Dolores is in the moment.
Dolores is a woman left out-of-doors, while all the neighbors close their
To them, Dolores is a plague creeping down their streets, palms pressed on one
door after the next.
Dolores is a piece of shit, they say. Everything Dolores touches turns stupid.
But Dolores is much more than that.
Dolores is a shadow and a skeleton and brain matter.
Dolores is good—in here.
Dolores buys fake fingernails for her sister at Christmas time. Dolores loves
her sister’s kids.
Dolores is a bruised eye and split lip.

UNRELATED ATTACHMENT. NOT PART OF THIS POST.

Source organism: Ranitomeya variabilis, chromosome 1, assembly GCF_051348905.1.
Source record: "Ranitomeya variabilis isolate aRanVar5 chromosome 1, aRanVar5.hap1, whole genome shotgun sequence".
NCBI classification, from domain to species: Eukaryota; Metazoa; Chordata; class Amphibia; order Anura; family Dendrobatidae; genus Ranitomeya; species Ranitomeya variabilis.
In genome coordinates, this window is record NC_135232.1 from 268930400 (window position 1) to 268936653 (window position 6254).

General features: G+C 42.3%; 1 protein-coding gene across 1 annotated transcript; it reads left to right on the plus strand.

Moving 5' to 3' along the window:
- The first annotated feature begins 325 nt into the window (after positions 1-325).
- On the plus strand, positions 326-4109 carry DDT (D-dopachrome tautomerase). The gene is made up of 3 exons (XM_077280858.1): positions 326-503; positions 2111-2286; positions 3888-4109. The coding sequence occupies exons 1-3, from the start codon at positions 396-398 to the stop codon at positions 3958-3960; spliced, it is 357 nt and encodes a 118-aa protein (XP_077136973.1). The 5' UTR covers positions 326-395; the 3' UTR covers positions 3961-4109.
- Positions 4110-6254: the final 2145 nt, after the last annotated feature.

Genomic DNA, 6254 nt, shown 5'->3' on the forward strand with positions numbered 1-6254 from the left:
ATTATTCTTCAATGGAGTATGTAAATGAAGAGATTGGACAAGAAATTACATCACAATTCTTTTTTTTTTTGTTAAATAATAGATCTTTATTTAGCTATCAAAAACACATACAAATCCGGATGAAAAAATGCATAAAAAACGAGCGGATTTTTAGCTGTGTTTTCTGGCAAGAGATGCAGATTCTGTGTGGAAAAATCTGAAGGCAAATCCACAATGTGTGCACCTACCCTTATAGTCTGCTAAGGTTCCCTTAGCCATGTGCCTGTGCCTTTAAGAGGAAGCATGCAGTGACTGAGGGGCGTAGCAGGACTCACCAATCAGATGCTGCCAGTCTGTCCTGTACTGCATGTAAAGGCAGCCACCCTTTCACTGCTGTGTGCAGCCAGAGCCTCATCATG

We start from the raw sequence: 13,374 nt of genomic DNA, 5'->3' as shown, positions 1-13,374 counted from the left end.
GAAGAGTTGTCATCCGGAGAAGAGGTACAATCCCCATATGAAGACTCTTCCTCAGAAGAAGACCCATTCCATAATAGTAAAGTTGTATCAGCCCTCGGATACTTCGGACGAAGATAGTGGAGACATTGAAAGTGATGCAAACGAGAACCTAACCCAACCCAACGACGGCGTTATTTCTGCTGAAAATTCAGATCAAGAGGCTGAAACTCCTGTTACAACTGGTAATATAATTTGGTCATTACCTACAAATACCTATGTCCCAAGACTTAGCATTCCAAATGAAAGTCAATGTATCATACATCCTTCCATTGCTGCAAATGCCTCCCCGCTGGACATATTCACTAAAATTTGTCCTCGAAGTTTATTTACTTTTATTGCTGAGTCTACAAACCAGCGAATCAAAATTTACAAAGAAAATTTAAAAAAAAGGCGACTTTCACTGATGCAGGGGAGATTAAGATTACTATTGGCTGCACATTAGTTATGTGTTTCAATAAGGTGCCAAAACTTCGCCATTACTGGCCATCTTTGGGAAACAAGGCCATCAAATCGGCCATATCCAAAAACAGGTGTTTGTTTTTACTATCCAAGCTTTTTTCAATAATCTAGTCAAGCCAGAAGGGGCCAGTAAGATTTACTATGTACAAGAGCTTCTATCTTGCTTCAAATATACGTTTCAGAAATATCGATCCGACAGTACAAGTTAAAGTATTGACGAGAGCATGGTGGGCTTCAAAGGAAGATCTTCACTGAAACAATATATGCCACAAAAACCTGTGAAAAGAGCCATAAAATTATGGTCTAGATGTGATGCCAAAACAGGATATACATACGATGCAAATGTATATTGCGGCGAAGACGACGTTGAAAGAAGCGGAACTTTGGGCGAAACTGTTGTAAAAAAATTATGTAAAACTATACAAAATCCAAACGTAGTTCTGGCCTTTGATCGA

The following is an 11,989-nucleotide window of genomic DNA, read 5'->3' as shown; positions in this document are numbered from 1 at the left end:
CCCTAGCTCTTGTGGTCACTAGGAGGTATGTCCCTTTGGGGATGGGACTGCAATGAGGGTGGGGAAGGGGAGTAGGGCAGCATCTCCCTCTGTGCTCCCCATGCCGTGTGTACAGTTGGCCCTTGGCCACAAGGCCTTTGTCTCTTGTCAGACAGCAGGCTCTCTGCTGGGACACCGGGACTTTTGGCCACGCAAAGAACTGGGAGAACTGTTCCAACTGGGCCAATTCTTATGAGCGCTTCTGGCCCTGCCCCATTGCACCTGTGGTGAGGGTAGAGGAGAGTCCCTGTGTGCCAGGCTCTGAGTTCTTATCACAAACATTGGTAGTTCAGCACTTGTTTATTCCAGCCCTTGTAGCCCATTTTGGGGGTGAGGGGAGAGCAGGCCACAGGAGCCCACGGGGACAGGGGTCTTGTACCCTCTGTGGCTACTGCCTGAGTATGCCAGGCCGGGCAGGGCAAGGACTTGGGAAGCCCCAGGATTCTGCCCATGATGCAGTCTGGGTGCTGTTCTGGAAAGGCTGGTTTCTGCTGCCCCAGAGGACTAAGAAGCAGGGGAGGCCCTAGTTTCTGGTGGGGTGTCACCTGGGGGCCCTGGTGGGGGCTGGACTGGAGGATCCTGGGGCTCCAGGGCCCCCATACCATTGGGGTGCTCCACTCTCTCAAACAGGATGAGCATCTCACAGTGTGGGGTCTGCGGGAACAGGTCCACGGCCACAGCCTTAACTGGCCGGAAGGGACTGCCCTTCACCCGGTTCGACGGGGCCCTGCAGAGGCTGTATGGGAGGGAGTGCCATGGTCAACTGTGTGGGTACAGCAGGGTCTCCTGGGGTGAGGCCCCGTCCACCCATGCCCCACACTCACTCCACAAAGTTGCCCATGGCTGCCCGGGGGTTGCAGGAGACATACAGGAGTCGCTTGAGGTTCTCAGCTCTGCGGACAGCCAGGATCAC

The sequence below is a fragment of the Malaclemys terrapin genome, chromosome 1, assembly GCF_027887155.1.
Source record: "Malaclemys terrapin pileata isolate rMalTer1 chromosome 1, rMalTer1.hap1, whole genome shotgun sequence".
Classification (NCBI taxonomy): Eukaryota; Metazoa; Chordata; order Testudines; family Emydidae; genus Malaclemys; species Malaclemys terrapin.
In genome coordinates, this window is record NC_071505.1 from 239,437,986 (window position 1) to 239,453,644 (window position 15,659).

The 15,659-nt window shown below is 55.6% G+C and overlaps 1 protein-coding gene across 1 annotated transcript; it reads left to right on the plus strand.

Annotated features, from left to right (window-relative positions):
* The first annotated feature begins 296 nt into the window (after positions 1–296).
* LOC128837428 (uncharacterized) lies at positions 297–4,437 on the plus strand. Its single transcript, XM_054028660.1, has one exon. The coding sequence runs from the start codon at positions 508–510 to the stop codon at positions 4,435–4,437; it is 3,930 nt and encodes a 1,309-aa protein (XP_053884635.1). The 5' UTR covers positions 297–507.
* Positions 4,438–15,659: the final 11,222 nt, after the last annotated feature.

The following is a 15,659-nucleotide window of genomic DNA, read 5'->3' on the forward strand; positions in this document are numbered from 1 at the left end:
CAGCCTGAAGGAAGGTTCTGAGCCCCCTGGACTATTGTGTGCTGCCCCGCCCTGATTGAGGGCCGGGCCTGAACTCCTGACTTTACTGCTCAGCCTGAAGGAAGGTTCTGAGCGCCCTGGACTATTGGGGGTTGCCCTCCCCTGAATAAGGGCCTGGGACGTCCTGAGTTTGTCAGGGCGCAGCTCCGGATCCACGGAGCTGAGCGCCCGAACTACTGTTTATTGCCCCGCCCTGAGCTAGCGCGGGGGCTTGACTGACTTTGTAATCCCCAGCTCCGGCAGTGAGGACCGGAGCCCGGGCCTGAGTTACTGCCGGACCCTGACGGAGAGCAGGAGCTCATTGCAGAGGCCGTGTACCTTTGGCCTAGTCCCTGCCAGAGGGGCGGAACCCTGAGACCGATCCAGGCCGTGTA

Dolores wants a better life.
Dolores is kicked at a stoplight and is left for dead in a train yard.
Dolores did not ask for this.
Dolores did not ask for the pulled hair and daily beatings and hard sex.
Dolores equals Desperation. When she shoots, the bullet dives in.
Dolores is intuitive; she knew not to depend on her neighbors.
They would not save her.
Rather, Dolores thought, it is the land, the ground, that saves us.
And, so, the gun connects in Dolores’ hand.
Form inspired by Deb Olin Unferth’s short-short, “Deb Olin Unferth”
The character, “Dolores,” based on Edward Allen Baker’s short play, Dolores